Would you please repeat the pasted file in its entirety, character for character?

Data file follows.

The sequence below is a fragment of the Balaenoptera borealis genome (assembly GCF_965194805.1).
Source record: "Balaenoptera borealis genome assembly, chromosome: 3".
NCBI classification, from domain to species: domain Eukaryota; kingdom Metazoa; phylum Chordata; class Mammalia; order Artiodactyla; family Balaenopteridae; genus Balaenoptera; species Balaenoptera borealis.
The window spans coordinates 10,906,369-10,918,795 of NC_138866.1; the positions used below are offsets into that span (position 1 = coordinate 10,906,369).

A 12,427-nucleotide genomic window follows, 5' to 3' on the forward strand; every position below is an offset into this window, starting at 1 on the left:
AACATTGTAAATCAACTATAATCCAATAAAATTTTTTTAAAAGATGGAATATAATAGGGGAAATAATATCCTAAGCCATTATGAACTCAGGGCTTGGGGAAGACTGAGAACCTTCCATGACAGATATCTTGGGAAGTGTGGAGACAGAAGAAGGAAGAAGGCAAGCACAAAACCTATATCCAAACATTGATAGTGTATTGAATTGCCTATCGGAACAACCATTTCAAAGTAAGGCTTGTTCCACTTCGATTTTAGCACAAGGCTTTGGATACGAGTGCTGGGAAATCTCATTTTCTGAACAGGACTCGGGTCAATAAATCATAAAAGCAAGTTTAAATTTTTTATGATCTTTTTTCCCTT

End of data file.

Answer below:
The sequence below is a fragment of the Balaenoptera borealis genome (assembly GCF_965194805.1).
Source record: "Balaenoptera borealis genome assembly, chromosome: 3".
NCBI classification, from domain to species: domain Eukaryota; kingdom Metazoa; phylum Chordata; class Mammalia; order Artiodactyla; family Balaenopteridae; genus Balaenoptera; species Balaenoptera borealis.
The window spans coordinates 10,906,369-10,918,795 of NC_138866.1; the positions used below are offsets into that span (position 1 = coordinate 10,906,369).

A 12,427-nucleotide genomic window follows, 5' to 3' on the forward strand; every position below is an offset into this window, starting at 1 on the left:
AACATTGTAAATCAACTATAATCCAATAAAATTTTTTTAAAAGATGGAATATAATAGGGGAAATAATATCCTAAGCCATTATGAACTCAGGGCTTGGGGAAGACTGAGAACCTTCCATGACAGATATCTTGGGAAGTGTGGAGACAGAAGAAGGAAGAAGGCAAGCACAAAACCTATATCCAAACATTGATAGTGTATTGAATTGCCTATCGGAACAACCATTTCAAAGTAAGGCTTGTTCCACTTCGATTTTAGCACAAGGCTTTGGATACGAGTGCTGGGAAATCTCATTTTCTGAACAGGACTCGGGTCAATAAATCATAAAAGCAAGTTTAAATTTTTTATGATCTTTTTTCCCTT